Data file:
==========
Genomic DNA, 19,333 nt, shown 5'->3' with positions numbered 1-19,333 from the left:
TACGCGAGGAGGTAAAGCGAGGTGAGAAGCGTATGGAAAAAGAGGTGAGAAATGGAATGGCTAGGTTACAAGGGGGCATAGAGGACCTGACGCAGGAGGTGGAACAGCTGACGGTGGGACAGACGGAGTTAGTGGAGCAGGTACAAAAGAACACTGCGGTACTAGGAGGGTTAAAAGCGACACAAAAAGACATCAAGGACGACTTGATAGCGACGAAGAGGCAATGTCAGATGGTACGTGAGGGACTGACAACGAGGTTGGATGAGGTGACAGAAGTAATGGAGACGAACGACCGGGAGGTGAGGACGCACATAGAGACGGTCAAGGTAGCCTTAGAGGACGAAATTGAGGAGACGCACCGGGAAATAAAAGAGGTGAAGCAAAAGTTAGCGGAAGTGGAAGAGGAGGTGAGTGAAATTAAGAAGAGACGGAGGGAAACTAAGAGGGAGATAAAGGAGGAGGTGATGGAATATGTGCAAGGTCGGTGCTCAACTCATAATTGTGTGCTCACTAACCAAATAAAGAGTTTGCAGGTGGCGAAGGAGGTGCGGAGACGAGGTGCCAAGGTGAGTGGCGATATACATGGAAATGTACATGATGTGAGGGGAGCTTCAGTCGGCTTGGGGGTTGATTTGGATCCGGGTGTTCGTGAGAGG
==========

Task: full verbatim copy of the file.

Genomic DNA, 19,333 nt, shown 5'->3' with positions numbered 1-19,333 from the left:
TACGCGAGGAGGTAAAGCGAGGTGAGAAGCGTATGGAAAAAGAGGTGAGAAATGGAATGGCTAGGTTACAAGGGGGCATAGAGGACCTGACGCAGGAGGTGGAACAGCTGACGGTGGGACAGACGGAGTTAGTGGAGCAGGTACAAAAGAACACTGCGGTACTAGGAGGGTTAAAAGCGACACAAAAAGACATCAAGGACGACTTGATAGCGACGAAGAGGCAATGTCAGATGGTACGTGAGGGACTGACAACGAGGTTGGATGAGGTGACAGAAGTAATGGAGACGAACGACCGGGAGGTGAGGACGCACATAGAGACGGTCAAGGTAGCCTTAGAGGACGAAATTGAGGAGACGCACCGGGAAATAAAAGAGGTGAAGCAAAAGTTAGCGGAAGTGGAAGAGGAGGTGAGTGAAATTAAGAAGAGACGGAGGGAAACTAAGAGGGAGATAAAGGAGGAGGTGATGGAATATGTGCAAGGTCGGTGCTCAACTCATAATTGTGTGCTCACTAACCAAATAAAGAGTTTGCAGGTGGCGAAGGAGGTGCGGAGACGAGGTGCCAAGGTGAGTGGCGATATACATGGAAATGTACATGATGTGAGGGGAGCTTCAGTCGGCTTGGGGGTTGATTTGGATCCGGGTGTTCGTGAGAGG